What factors impact on people’s capacity to maintain long-term tenancies? Did the SAAP experience help them?

What factors impact on people’s capacity to maintain long-term tenancies? Did the SAAP experience help them? Report

  • Author(s): Bill Healy, Martin Ryan, Noel Renouf,, Lisa Wright, Emma Shaw, Ian Gough, Natascha Boutlis, Rob Sago
  • Published: 2005
  • Publisher: Australian Government Department of Family and Community Service

Abstract: The title of this project is, “What factors impact on peoples’ capacity to maintain long term tenancies – Did the SAAP experience help them?” The particular interest and focus of the project has been gathering consumers’ views through in-depth interviews about what they believe to be the factors that have helped them to maintain secure housing. The rationale for this approach derives from the observation that much of the relevant literature tends to focus on the causes of homelessness, is generally survey based and as a result tends to underplay the voice of the people who have sustained some success in maintaining secure housing. Furthermore it is anticipated that the results will also add qualitative depth to the data, which is currently routinely collected at a national level from SAAP agencies. The impetus for the project came from Merri Outreach Support Service (MOSS) and that agencies belief that sustainability is a key issue when addressing issues relating to homelessness. The research oversight was provided by staff of the School of Social Work and Social Policy Health and Mental Health Research Group. Two final year social work students, Lisa Wright and Emma Shaw, were employed by MOSS to carry out the fieldwork for the project. The issues that underpin this project reflect a number of concerns held by SAAP workers and others about the substantial difficulties of people experiencing, or at risk of experiencing, homelessness to not only obtain but also even more significantly maintain secure, appropriate housing. Clearly stable housing is a critical factor for people at risk of homelessness in building a sense of personal adequacy. Safe, secure tenancies act as a buffer against some of the worst consequences of a limited income and are vital to maintaining access to important support networks and community resources. Without such a base people are likely to find themselves increasingly marginalised with all of the associated vulnerabilities and risks.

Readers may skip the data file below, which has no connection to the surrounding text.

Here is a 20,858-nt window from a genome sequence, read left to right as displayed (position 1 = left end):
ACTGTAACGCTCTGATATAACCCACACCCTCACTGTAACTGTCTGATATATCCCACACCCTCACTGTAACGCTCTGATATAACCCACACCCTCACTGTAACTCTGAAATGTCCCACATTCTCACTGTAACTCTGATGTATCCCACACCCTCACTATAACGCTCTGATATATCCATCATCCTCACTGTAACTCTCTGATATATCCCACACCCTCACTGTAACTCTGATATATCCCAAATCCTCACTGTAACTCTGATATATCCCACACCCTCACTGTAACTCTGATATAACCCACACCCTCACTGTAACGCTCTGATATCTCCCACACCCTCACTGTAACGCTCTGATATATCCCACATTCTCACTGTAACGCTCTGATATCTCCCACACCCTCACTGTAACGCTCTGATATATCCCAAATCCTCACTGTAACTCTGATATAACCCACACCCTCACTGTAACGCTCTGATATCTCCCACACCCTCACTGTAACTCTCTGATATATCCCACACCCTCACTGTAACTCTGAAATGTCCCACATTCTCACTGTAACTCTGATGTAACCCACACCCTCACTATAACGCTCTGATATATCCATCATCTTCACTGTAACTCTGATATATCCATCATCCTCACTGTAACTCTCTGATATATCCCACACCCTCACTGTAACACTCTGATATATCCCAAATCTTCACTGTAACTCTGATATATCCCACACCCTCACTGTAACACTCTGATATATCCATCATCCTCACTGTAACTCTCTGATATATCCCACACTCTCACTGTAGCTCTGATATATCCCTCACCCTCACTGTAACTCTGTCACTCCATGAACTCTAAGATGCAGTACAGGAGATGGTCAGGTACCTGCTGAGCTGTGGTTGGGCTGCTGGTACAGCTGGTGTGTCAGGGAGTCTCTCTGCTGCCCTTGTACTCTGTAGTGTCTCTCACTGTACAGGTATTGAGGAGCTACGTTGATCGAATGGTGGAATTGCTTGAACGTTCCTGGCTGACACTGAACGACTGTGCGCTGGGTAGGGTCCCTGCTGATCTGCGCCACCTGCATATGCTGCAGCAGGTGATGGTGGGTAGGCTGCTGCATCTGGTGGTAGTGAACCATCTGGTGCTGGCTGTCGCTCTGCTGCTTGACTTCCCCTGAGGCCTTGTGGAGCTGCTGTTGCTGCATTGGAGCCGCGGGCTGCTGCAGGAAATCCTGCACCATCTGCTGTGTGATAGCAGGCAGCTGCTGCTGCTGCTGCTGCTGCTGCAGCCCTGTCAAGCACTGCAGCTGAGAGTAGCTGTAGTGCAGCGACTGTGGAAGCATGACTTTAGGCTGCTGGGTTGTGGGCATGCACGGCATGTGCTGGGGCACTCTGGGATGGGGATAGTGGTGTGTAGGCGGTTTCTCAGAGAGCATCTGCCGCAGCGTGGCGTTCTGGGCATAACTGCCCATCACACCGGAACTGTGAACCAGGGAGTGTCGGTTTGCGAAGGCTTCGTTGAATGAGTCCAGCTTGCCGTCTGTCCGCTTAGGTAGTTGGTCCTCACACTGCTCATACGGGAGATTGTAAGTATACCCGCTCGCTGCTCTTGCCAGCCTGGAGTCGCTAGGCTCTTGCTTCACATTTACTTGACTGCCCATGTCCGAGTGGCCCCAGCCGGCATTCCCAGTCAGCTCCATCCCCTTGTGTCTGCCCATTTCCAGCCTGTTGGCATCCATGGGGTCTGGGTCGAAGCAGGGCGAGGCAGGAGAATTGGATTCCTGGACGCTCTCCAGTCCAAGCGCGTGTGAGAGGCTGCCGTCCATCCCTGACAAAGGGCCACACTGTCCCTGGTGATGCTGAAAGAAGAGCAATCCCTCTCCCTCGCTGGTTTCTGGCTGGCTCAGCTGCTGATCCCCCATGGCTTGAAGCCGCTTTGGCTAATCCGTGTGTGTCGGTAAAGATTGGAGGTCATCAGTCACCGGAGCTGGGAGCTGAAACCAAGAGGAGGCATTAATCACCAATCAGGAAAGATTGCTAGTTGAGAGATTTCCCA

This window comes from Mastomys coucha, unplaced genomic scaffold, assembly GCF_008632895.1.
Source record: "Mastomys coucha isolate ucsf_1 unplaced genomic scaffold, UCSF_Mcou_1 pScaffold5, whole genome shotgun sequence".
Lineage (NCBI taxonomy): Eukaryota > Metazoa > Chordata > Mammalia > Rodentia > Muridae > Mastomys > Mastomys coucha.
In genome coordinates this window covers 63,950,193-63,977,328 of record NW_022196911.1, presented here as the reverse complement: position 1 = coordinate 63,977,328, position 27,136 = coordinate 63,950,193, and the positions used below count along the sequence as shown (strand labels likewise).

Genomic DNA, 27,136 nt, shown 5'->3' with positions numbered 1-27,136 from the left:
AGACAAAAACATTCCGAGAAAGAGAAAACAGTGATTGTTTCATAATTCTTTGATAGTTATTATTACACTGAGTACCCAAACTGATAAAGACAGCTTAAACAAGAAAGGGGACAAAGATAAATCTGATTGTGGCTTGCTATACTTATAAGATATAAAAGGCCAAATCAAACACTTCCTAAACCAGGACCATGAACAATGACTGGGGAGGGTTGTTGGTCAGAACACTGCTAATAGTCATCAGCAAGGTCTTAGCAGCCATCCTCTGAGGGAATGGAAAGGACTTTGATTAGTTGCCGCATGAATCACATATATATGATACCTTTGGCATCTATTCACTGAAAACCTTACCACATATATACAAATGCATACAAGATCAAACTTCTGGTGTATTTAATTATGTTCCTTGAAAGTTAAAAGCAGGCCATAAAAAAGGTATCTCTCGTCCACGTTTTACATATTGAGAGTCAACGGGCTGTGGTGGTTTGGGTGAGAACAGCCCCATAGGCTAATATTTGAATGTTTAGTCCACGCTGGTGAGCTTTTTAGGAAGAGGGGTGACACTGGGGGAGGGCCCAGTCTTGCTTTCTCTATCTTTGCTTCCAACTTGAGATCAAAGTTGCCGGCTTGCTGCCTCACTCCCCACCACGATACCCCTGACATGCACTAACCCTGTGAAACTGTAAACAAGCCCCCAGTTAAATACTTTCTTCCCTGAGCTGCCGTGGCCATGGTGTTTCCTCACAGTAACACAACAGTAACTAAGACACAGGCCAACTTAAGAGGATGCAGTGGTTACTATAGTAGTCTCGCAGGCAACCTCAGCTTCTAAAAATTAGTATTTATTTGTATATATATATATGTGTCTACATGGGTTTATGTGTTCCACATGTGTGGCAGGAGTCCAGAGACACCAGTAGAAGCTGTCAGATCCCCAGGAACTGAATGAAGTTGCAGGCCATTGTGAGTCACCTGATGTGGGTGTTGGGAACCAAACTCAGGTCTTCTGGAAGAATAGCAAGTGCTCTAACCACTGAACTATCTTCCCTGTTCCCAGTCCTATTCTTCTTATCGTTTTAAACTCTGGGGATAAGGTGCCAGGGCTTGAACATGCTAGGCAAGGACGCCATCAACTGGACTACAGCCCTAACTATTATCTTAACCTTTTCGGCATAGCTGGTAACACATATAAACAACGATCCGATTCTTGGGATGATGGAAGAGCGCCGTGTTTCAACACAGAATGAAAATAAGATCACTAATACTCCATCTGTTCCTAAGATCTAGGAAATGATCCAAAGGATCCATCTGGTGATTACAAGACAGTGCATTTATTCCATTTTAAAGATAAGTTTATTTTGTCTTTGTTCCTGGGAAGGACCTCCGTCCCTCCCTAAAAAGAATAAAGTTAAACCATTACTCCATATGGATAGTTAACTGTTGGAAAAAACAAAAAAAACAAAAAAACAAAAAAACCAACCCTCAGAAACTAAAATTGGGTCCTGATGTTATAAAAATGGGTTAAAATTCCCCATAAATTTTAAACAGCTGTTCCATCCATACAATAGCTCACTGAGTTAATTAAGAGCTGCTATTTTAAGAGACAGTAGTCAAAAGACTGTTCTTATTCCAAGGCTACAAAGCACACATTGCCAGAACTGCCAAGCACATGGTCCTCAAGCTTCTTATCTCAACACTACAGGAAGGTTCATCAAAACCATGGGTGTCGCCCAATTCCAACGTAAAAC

Notes: A joint research project between: Merri Outreach Support Service and La Trobe University School of Social Work and Social Policy.

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Suggested Citation
Bill Healy, Martin Ryan, Noel Renouf,, Lisa Wright, Emma Shaw, Ian Gough, Natascha Boutlis, Rob Sago, 2005, What factors impact on people’s capacity to maintain long-term tenancies? Did the SAAP experience help them?, Report, viewed 15 August 2022, https://www.nintione.com.au/?p=4267.

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